Ka mua, ka muri
Photo of family from 1800's

Welcome to The Treasury Research Centre and Archive

Nau mai, haere mai!

E mihi ana ki ngā tohu ō nehe, ō Hauraki
E mihi ana ki ngā tāngata whenua ō te rohe nei

We recognise the ancestral and spiritual landmarks of Hauraki.
We acknowledge the indigenous people of this area.

Do you or your family have historic connections to the Coromandel-Hauraki area? Are you interested in knowing more about this region's rich and significant past? If so, you have found your way to the right place. There is every chance The Treasury can help you bring to life the stories of bygone days that you are seeking.

The Treasury, a Research Centre and Archive, has its home in Thames on the beautiful Coromandel Peninsula. Having evolved into specialists in family records, we collect, house, preserve and make accessible paper-based records of the history of the people, organisations and businesses from our rohe/area which includes the entire Coromandel Peninsula and the Hauraki area including Paeroa, Waikino, Waihi, the Hauraki Plains, Ohinemuri and Te Aroha.

The Treasury is housed within two extraordinary buildings side by side at 705 Queen Street, Thames, each quite imposing in their own way and completely juxtaposed architecturally.  The Thames Carnegie Library, built in 1905, was refurbished by Thames-Coromandel District Council in 2007 and reopened as The Treasury in 2009.  Today The Carnegie Library is recognised as a Category 2 Building by the New Zealand Historic Places Trust.  Alongside it, The Treasury Archive is a bespoke designed, award-winning state of the art facility, stark in its architecture, which respectfully and artistically interprets aspects of the Carnegie Library design.  Read more about the buildings.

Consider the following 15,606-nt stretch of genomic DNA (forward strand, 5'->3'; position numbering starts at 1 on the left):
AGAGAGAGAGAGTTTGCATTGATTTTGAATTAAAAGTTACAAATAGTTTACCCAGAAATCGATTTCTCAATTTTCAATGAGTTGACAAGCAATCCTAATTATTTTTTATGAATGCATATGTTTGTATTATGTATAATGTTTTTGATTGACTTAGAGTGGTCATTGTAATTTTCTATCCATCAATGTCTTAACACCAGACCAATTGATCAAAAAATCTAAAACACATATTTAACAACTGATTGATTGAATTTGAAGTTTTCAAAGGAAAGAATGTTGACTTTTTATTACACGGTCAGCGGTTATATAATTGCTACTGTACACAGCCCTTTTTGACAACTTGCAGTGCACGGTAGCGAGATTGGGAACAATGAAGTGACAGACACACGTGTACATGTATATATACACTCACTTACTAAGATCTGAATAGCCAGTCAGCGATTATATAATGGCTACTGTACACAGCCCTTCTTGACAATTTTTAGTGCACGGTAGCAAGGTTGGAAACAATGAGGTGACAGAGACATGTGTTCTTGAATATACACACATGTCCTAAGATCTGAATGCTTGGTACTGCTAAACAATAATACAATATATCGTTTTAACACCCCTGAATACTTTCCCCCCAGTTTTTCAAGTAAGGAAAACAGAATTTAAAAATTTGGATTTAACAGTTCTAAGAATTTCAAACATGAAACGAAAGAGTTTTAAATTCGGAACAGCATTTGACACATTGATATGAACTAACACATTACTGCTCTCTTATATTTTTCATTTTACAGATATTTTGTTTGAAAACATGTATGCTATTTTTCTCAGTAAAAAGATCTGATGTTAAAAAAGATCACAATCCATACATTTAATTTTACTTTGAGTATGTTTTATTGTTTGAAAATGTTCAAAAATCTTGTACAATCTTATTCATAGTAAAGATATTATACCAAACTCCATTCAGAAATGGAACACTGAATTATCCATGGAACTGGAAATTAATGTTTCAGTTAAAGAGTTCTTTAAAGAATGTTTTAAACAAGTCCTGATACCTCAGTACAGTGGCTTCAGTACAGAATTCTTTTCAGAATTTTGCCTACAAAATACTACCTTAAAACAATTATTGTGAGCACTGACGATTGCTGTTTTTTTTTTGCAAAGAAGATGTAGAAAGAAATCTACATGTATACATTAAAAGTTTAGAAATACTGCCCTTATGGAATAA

At The Treasury, the past is not lost.  It is tended carefully and respectfully.  The stories are honoured and told.  Currently holding largely post-colonisation records, an active move toward broader cultural inclusion in our collections is underway at The Treasury.  

Led by heritage sector professionals, our team of history-passionate volunteers are here to help you explore detail of the lives of those who came before you and us.


New book to be launched

We're excited to announce the release of our new book True Tales of Waihi this October! A collation of local recollections by local people. Visit our Facebook page to find out about our book launch event or email us.

Catalogue now online

Our archive catalogue is now available online! It opens the doors to a trove of historical records, including digitised images of the Coromandel Peninsula and Hauraki District. Approximately 40% of our catalogue has been catalogued with more being added every day. Click here to start searching.

Te Kauaeranga | Thames heritage festival returns

The annual Te Kauaeranga | Thames heritage festival kicks off Friday 29th September for three days of celebrations. The Treasury is supporting the festival with three events - learn how to map your own history, get a free digitsed copy of a treasured family photo or come and learn the harp! Visit the festival website for the programme of events.

Get involved

We wouldn’t be able to safeguard our treasures or share them with you without vital funding and partnerships. There are a number of ways you can support what we do:

Volunteer with us
Become a member
Follow us on our Facebook and Instagram pages
Subscribe to our e-newsletters.
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Book image: True Takes of East of the Waihou Matatoki to Hikutaia

The Treasury Book Shop

Collecting and telling the stories of our rohe/district is The Treasury's core purpose. Learn more about the events that moulded our region, help us preserve our history for future generations, and support The Coromandel Heritage Trust by purchasing from our bookshop today.

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"Nothing happens unless first we dream"
Carl Sandburg

This quote was the opening statement of The Coromandel Heritage Trust’s successful 2013 application to Lottery Environment & Heritage which was the final enabler of the Archive build. Daring to dream is what has created the Archive we see today at The Treasury.

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Ngā mihi nui to our funders and partners